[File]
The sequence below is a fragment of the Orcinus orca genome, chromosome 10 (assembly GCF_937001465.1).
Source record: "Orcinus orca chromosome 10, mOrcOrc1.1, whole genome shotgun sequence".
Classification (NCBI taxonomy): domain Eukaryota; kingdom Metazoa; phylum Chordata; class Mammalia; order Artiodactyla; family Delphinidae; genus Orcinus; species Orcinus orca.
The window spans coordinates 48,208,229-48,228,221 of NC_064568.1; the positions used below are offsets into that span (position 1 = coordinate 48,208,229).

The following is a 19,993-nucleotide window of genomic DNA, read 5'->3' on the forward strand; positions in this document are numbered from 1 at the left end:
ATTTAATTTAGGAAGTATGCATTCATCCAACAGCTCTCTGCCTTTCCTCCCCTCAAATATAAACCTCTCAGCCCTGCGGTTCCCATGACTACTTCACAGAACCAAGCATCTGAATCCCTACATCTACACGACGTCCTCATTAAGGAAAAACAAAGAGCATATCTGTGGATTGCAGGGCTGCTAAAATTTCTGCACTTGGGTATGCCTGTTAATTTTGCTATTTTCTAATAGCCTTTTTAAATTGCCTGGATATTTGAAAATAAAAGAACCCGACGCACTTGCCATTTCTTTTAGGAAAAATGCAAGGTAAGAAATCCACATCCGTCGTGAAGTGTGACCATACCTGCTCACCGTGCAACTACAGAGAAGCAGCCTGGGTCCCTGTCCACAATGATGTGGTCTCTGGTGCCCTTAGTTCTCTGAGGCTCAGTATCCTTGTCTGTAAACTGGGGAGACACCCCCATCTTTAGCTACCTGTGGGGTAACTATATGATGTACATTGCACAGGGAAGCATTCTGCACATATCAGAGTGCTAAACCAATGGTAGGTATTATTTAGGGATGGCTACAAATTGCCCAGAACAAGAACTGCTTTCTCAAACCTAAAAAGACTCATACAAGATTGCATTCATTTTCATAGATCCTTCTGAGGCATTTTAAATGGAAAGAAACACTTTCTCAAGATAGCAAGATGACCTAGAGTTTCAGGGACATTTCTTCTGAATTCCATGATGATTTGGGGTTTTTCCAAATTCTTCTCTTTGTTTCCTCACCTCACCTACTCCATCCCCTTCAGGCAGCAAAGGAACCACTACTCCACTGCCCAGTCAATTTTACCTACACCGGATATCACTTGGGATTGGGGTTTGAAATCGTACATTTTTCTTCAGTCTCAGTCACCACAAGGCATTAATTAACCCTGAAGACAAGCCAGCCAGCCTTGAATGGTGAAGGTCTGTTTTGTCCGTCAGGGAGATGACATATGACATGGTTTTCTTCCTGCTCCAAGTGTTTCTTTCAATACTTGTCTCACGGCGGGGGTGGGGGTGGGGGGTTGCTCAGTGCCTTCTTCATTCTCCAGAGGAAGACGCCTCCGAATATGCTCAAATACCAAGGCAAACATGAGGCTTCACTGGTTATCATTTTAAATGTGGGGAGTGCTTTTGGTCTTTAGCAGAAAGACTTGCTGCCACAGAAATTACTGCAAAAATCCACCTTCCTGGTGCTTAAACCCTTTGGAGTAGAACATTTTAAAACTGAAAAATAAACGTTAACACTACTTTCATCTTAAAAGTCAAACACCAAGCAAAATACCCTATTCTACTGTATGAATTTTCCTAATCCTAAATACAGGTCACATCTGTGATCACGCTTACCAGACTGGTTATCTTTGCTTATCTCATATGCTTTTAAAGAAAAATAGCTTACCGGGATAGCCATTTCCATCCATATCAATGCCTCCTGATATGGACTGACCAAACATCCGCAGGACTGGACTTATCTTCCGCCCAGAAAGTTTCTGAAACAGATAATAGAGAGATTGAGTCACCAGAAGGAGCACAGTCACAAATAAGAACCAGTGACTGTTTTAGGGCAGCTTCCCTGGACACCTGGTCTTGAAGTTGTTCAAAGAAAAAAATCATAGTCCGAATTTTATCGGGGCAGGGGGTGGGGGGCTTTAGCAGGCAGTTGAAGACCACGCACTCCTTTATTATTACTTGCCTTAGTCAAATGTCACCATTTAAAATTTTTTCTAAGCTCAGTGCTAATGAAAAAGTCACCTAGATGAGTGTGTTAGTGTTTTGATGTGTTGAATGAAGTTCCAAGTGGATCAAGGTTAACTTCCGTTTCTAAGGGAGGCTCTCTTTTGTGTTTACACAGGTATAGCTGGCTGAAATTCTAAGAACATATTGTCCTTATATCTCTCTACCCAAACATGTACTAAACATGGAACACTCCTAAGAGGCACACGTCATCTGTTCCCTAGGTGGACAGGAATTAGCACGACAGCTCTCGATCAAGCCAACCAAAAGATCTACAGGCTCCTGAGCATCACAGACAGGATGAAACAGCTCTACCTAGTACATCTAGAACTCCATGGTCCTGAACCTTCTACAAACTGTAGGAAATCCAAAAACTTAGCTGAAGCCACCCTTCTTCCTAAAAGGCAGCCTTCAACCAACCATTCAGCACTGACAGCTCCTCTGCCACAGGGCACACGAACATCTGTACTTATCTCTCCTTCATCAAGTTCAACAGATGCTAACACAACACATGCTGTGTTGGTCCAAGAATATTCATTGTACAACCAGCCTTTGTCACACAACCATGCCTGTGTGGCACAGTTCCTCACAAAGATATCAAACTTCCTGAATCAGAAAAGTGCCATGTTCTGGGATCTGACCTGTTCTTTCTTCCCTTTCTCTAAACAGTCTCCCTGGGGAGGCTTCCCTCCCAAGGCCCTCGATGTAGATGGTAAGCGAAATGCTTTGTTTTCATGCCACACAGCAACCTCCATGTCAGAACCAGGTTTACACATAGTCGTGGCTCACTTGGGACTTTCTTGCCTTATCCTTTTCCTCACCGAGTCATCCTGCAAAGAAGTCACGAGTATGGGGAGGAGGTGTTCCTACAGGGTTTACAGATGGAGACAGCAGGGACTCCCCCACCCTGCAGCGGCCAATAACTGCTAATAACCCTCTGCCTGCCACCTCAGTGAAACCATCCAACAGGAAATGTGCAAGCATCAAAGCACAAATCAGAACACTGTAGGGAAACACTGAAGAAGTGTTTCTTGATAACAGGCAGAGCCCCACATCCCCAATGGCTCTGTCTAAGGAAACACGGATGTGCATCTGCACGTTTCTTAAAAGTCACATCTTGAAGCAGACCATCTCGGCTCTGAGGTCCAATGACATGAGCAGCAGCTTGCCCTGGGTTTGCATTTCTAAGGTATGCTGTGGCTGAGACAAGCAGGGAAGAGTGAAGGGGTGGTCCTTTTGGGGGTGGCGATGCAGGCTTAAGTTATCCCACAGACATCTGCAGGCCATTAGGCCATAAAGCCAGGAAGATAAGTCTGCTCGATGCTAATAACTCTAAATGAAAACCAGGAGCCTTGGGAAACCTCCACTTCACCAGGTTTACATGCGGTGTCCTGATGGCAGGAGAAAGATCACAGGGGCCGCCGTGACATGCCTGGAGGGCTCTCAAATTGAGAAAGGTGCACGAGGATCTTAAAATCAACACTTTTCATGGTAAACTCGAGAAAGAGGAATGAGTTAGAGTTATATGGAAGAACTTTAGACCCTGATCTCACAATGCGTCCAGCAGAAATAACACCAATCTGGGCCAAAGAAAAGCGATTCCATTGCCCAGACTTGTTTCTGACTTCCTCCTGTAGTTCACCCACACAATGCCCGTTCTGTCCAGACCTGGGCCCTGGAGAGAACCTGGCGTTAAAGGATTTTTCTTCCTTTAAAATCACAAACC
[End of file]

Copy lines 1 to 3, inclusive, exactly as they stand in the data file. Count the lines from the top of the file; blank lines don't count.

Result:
The sequence below is a fragment of the Orcinus orca genome, chromosome 10 (assembly GCF_937001465.1).
Source record: "Orcinus orca chromosome 10, mOrcOrc1.1, whole genome shotgun sequence".
Classification (NCBI taxonomy): domain Eukaryota; kingdom Metazoa; phylum Chordata; class Mammalia; order Artiodactyla; family Delphinidae; genus Orcinus; species Orcinus orca.